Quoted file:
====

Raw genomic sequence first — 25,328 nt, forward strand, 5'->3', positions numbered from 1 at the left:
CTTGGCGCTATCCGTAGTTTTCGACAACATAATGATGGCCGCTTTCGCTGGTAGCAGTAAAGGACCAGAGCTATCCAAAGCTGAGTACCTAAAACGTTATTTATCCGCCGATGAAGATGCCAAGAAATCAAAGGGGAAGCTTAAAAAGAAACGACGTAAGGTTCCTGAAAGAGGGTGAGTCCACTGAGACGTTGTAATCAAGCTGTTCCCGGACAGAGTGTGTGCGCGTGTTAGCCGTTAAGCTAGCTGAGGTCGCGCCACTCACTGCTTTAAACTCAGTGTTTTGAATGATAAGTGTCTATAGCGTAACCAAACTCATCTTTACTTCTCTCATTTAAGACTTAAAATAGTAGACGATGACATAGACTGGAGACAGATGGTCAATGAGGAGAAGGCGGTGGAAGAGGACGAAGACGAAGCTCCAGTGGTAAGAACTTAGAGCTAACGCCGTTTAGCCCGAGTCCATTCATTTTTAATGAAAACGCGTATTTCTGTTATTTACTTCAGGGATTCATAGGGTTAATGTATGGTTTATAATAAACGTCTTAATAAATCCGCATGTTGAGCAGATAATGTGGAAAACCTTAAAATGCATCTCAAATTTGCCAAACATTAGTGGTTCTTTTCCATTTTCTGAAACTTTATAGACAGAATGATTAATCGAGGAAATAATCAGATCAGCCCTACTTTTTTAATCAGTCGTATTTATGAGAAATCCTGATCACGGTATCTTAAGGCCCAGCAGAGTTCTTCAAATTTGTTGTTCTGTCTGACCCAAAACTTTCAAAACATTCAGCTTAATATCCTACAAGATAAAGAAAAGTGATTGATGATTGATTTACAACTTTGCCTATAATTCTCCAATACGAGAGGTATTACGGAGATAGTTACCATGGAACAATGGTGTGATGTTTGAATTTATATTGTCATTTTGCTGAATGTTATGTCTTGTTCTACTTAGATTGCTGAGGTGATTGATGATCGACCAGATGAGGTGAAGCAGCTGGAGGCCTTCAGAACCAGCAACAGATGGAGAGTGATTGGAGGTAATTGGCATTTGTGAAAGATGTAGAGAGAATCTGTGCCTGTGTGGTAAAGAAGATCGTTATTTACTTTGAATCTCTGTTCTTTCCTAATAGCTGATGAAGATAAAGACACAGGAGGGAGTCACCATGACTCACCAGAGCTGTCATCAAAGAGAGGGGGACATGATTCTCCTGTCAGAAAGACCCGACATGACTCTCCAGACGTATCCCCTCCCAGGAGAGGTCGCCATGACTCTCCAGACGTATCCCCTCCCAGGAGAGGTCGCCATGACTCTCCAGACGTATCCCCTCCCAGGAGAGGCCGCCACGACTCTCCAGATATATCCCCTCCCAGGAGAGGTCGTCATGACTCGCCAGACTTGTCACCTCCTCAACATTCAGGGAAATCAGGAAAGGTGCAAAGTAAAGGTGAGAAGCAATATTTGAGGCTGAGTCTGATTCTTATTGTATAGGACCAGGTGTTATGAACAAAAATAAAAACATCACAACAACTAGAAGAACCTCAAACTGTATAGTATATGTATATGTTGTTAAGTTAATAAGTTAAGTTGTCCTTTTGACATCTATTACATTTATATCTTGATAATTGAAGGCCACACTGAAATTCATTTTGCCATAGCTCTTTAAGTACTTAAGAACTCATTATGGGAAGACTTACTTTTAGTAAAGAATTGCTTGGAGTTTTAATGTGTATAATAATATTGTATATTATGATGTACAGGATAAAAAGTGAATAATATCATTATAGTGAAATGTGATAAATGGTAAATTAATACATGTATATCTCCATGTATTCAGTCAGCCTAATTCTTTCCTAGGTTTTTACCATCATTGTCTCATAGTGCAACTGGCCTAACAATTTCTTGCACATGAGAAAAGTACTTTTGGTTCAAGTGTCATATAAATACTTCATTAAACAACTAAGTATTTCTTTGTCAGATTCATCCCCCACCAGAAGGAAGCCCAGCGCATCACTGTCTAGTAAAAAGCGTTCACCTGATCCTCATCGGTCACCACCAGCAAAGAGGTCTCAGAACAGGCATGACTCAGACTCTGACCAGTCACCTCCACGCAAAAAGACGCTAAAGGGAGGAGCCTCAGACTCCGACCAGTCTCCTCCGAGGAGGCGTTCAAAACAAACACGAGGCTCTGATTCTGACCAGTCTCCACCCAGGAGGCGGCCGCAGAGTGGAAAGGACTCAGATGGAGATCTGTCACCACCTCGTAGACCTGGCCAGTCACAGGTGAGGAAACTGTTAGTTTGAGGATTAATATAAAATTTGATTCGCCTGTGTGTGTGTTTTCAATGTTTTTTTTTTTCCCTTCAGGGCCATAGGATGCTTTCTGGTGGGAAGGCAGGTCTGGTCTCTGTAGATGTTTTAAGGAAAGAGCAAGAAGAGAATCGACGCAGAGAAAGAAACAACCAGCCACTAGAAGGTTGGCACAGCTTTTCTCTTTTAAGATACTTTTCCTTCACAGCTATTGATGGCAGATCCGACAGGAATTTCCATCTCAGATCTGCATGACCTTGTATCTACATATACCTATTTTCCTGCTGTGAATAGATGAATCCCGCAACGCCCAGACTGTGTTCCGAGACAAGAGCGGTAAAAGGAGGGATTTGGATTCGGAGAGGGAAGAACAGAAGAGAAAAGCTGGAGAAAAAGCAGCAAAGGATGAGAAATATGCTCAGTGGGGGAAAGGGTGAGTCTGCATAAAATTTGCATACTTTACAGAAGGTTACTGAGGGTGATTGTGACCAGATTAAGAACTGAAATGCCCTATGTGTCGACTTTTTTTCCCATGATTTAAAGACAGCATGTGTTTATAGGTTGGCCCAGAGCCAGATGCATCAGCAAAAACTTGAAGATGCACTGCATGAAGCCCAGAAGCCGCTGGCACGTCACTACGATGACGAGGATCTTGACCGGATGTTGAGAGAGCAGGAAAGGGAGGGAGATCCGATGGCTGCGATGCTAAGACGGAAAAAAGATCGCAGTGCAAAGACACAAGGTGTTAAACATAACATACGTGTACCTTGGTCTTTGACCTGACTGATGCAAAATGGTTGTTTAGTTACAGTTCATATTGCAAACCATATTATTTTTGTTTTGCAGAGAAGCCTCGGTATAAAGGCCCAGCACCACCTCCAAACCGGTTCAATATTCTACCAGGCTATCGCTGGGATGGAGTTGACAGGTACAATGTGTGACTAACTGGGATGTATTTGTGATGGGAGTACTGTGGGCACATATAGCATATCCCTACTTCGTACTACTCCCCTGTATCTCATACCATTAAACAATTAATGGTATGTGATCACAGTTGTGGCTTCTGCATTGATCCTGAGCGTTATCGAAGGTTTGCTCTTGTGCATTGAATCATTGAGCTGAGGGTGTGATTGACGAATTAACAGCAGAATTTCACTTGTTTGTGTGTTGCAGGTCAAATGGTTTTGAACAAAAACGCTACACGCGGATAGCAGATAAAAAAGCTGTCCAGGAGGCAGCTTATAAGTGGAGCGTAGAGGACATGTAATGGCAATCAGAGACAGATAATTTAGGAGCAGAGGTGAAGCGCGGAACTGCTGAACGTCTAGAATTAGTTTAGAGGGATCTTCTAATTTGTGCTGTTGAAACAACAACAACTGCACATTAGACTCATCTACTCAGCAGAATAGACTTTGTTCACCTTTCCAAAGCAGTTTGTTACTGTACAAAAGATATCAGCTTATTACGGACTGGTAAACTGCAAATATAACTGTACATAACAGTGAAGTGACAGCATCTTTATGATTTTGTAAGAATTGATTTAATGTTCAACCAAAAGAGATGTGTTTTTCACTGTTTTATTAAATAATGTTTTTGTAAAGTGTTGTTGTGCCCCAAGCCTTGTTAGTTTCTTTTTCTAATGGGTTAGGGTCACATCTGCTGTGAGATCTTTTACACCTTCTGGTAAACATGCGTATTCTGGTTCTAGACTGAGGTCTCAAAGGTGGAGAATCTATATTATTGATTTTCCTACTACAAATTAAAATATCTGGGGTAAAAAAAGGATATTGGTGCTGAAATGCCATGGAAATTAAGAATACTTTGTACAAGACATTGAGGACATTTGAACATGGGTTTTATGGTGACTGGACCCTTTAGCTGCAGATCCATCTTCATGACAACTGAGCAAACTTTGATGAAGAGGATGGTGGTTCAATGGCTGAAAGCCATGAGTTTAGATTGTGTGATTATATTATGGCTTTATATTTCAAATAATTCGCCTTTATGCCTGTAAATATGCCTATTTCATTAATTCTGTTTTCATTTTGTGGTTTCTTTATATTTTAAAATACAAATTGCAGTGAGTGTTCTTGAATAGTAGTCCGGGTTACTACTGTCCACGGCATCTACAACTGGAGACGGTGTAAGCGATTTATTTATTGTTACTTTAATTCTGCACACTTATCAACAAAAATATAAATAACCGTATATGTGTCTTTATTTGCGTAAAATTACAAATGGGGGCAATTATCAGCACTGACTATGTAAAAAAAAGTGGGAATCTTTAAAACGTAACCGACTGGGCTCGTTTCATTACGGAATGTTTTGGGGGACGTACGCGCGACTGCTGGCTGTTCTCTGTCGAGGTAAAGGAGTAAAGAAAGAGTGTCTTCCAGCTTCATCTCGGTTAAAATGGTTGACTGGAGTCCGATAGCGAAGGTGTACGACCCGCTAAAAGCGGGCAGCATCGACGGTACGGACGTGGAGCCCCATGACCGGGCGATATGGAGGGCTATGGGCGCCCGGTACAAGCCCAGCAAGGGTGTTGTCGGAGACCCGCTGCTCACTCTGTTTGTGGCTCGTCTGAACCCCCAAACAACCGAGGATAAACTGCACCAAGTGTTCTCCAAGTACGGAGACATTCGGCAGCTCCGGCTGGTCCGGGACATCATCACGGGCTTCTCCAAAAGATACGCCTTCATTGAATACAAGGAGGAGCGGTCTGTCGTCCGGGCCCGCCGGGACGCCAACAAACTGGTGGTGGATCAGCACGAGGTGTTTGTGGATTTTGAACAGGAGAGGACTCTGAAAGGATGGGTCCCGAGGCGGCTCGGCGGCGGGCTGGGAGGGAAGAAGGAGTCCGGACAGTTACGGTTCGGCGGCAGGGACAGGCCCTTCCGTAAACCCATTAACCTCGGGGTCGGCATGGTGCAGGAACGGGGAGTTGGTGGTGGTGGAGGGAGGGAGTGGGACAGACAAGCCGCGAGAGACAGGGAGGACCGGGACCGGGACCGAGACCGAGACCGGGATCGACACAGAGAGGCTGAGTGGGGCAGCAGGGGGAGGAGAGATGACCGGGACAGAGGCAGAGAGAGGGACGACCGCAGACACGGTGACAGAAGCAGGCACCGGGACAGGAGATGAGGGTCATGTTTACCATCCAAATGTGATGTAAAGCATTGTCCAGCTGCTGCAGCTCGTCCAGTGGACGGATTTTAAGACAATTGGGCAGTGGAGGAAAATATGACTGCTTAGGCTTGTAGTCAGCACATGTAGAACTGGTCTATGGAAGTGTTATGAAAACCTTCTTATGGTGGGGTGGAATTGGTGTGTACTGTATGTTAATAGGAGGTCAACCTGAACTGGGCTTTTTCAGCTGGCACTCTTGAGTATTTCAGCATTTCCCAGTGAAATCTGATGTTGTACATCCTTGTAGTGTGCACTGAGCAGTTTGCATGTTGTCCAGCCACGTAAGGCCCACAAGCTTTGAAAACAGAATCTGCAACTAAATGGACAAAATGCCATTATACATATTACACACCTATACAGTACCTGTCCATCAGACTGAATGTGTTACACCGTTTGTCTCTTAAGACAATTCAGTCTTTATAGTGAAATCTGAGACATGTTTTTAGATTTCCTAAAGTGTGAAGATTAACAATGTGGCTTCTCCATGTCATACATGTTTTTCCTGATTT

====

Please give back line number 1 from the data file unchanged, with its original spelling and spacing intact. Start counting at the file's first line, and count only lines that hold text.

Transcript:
Raw genomic sequence first — 25,328 nt, forward strand, 5'->3', positions numbered from 1 at the left: